Excluding Before Braille, all of my bands have started as solo projects. I've always done my best work alone. So naturally I wrote, recorded, and mixed Dead Wildlife's EP myself. I took pre-orders, had it pressed, and put it out under my own label. I put most of my energy (and spare time) into this band. Writing alone is good for me because I have a vision of these songs and it's my responsibility to get them to that point-- no band politics, no arguing with co-writers -- just my own accountability.
I am however, constantly trying to steal band members from other local talented acts. Bryon from Super Stereo plays drums when he can and Jason Hardy from Ember Coast is playing bass. I actually scooped up my cousin, Sean McCall, from The Format to play drums in the beginning. He is a serious talent, but he's also a really busy drum tech. He's toured with everyone from Alkaline Trio to Killswitch Engage, and it just doesn't leave him much time to play drums for such a young project like Dead Wildlife. Perhaps someday, though.
Listening to your first EP, Golden Feathers, it's clear the direction of the music is completely different than prior gigs. There's a lot of great mixing going on and you're singing (nice pair of pipes you've been holding out on us, by the way) and not playing the guitar. How would you describe Dead Wildlife's sound?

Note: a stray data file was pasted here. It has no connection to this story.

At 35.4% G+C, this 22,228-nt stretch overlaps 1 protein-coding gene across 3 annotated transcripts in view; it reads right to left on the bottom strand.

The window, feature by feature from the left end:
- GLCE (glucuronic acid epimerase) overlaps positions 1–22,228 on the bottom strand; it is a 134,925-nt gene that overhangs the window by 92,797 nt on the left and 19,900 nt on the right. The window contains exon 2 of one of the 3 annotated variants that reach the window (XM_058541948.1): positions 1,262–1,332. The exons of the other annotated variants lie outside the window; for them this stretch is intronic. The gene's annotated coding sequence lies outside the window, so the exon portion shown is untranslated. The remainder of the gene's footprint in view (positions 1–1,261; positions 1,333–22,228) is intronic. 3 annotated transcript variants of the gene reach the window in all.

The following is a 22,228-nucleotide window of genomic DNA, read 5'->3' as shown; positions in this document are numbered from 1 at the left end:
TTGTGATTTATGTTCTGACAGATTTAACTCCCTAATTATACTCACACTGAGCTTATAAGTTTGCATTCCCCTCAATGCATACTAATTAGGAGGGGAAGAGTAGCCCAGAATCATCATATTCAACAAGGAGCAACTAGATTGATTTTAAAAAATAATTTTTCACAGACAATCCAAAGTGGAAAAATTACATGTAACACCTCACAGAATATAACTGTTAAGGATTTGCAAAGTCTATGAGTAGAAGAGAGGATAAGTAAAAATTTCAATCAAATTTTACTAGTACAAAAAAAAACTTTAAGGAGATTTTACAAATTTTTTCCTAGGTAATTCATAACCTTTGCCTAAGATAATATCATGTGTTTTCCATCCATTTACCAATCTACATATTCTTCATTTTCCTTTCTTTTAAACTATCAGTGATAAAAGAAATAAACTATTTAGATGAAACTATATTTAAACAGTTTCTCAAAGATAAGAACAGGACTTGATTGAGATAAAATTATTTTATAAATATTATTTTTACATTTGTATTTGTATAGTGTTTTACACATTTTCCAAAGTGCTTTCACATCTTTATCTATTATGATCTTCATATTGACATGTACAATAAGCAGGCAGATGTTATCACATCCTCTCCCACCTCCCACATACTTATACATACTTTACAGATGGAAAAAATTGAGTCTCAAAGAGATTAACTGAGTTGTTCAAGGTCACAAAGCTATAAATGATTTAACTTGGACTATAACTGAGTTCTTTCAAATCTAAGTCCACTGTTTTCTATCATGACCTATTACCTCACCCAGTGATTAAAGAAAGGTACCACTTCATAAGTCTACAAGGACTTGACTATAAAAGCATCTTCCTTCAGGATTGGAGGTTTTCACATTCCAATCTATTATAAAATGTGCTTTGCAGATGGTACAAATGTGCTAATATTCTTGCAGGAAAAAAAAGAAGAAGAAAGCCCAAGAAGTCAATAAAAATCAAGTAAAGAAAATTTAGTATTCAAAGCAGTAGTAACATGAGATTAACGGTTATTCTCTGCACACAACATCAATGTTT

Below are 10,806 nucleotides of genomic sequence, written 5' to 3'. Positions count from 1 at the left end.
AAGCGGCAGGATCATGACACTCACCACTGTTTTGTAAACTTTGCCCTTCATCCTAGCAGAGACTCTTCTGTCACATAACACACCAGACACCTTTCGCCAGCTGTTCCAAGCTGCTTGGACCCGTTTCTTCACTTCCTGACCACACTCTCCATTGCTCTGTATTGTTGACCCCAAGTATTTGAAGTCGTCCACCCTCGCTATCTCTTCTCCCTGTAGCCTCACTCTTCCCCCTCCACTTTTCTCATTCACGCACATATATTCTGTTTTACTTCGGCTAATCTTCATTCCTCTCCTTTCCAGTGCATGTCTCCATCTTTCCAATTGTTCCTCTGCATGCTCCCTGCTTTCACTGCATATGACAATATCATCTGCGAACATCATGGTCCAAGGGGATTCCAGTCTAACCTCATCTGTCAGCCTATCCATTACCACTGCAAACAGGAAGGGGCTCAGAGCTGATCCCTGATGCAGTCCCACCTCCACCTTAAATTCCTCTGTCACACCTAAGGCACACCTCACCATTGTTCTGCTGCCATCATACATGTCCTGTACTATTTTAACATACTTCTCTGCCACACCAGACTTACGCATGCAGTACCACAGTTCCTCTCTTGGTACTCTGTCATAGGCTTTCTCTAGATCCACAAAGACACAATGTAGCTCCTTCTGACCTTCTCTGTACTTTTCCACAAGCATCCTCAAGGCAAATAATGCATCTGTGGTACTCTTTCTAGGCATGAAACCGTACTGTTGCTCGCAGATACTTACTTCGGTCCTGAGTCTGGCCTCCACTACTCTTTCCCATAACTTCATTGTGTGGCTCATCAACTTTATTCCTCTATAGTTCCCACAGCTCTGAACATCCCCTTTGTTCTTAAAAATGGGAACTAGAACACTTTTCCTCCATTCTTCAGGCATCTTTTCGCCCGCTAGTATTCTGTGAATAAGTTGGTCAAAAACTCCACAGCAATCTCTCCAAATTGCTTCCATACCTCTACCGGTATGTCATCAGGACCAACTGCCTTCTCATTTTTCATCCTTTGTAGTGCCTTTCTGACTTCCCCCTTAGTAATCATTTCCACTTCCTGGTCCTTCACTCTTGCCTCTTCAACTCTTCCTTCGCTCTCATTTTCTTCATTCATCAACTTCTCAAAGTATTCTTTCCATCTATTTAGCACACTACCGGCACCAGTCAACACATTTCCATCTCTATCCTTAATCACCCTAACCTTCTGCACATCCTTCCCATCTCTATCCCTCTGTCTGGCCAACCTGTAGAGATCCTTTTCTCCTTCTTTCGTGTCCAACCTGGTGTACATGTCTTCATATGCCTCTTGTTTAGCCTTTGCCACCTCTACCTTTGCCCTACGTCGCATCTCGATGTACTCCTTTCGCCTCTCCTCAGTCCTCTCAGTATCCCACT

Too kind, thank you. I try to distance myself from the "guitar rock" thing completely. In fact, I recorded guitar on every track on my EP, then ended up scratching nearly all of it. That instrument is just so uninspiring to me. Guitar is so overused in music today and I can't seem to find a way to make it sound original. Maybe I'm just not a great guitar player, but I can write with bass, drums, synths and electronics all day long. As far as my sound goes, I feel like it's danceable. I hear a lot of people refer to it as "electro punk", whatever that is...I just want to make music that sounds sexy and romantic. Sexy music? Yeah.
I'm digging the first song on Golden Feathers EP, "Tsk Tsk," especially after reading the lyrics and assuming we're on the same page about Scottsdale sluts. Please, elaborate on this mutual hatred.